Near impossible to weld without warpage unless you can planish (stretch) the weld afterward in a low crown area like that. The weld tacks will shrink when they cool down, and that shrink pulls from all directions. So as the weld shrinks, about 6" or so out from the weld area, the panel remains cool and unaffected by the heat. The area between these two areas, caught between two differing forces (one shrinking, one staying the same) results in a buckling, a sinusoidal wave of distortion. To remove the wave adjacent to the weld, you stretch the weld to eliminate the pull. If ANYONE suggests using a shrinking disc, it is the incorrect process. You don't fix a shrink with more shrink. You may remove some of the wave but you will only be shrinking the center even more, resulting in a low area for more oil canning. Fix the cause, not the result.

When you cut around the perimeter of the welded area, it returned to normal as you "disconnected" the pull from the welds...


More helpful hints:

A 90* tight corner concentrates the shrinking effects on the inside of that corner for a noticeable pucker. A radius in corners helps to balance the shrinking effects on either side of the weld for an easier task of planishing out the shrinking deformity. For that small circle I would have used a round patch to fill the hole, not a square one. (food for thought)

The tighter the patch (as close to zero gap as one can get) the better. A gap offers no resistance to the panel pulling closer together when the weld cools and shrinks, so any gaps will result in the outlying area pulling in more than with tight joints.. Where the crown of any panel is there to provide support and stability for the panel across its entire length, any disruption of that support risks oil canning. So for a low crown area like a roof skin, this means any additional shrinking/pulling in the center from gaps results in an even larger low area in the middle of the roof as that arc (cross section depiction) turns into more of a straight line. Which results in loss of that structural support that the crown gives, and an even greater likelihood of oil cans..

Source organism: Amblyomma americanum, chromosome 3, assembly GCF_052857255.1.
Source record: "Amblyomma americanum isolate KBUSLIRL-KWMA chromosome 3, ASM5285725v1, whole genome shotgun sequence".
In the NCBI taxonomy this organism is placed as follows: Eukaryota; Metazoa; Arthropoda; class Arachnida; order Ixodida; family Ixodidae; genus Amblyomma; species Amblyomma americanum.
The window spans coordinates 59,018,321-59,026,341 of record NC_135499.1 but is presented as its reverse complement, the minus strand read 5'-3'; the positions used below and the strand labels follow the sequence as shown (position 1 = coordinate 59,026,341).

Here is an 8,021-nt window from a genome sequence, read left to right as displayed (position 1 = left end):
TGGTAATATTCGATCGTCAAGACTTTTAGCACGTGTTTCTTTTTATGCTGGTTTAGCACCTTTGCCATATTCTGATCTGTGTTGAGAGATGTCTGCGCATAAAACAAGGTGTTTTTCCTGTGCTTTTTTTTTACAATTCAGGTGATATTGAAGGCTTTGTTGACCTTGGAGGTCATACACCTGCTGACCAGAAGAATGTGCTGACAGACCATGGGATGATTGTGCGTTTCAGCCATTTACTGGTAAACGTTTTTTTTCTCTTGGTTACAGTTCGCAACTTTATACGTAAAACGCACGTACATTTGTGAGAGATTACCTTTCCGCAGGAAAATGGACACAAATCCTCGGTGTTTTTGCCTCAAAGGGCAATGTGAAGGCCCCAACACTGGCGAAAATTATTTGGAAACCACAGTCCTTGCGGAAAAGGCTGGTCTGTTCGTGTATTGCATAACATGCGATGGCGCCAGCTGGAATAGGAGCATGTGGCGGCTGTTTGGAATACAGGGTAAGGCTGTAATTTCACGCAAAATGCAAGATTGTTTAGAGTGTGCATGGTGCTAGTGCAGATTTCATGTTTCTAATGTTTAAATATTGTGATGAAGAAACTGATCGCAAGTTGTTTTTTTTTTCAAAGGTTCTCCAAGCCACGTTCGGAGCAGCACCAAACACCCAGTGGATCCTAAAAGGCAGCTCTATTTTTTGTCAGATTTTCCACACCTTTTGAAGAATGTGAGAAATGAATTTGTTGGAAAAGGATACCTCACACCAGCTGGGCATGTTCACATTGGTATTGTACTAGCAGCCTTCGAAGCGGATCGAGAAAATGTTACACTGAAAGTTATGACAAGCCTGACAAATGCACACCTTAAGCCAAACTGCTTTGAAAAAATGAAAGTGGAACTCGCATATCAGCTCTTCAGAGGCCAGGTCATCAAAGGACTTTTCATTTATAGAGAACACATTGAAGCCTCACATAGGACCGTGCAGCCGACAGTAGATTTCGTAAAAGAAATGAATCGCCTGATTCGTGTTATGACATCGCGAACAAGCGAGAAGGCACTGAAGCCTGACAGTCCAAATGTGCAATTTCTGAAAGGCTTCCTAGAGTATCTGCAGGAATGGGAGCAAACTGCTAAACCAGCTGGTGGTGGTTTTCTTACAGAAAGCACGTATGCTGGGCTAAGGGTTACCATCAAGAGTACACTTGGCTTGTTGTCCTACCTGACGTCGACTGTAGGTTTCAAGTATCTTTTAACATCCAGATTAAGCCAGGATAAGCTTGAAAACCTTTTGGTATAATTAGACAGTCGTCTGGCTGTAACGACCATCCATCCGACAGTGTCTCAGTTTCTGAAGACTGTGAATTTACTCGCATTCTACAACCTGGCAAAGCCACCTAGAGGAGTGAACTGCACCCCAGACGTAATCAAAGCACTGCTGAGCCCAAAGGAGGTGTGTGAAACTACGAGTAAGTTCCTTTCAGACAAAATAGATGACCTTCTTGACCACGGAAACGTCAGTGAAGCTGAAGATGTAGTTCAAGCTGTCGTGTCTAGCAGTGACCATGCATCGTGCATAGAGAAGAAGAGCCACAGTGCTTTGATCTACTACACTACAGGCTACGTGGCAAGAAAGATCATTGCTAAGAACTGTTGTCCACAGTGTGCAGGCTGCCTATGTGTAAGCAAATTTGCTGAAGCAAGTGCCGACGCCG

Thanks for the feedback. So it sounds like my next task is to cut a circle out around my current square, and get as tight of a patch fit as possible. If I weld this in slowly, is this achievable without any additional tools (or skills)?

I canít tell for sure if you are saying this is an inevitable issue, or if the tips you proposed should avoid the issue.
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Old 03-31-2021, 11:00 PM   #7
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Re: Roof patch causing warp / oil canning

In the center of a low crown panel you are hard pressed to NOT have any distortion without planishing the welds.

It looks like your truck has the inner steel roof skin/headliner. This may work in your favor in providing some support if the shrinking occurs, but I think you will still have some distortion.

Questions:

When the antenna was installed, where did the cable come out? Did the antenna go through both layers?

Does the cab have a cargo light that may provide access for a dolly in the form of a leaf spring?
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Old 03-31-2021, 11:32 PM   #8
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Re: Roof patch causing warp / oil canning

Not that it helps in the center of a roof, but the following should help in understanding warpage.


I hear people all the time suggesting to only use the bare minimum amount of a patch panel needed to repair the rust. I prefer to look at it another way, For example, most rocker panels have an outward crown that, if we cut out a patch for the front 1/3 only, we are left with a vertical seam. The shrinking that will indeed take place is going to give us a nice valley right at the vertical weld seam. So IMHO, it makes more sense to install a FULL rocker panel, where most are installed with spot (plug) welds at top and bottom flanges. Without using a vertical butt weld seam that you'd need for a partial patch, there is virtually no warpage at all in installing the full panel.

For any other patches, (quarter panel, door corners, etc.), I worry less about using the least amount of patch possible, and more about putting a weld seam where you do have access to planishing. Additionally, a half height quarter patch puts your weld seam in the middle of a low crown area for a guaranteed warpfest. Using a taller quarter (even if not the OEM full height) puts the weld seam up higher where the profile usually has a higher crown, which helps to control the warping a bit better. So if given the choice here, I am using the tallest quarter available and putting the seam:

1) where I have access for planishing

2) in a higher crown area to help control warping

3) near body crease to help control warping (keeping enough distance for dolly placement).

Other body panels would follow same 1-3 considerations in that same order.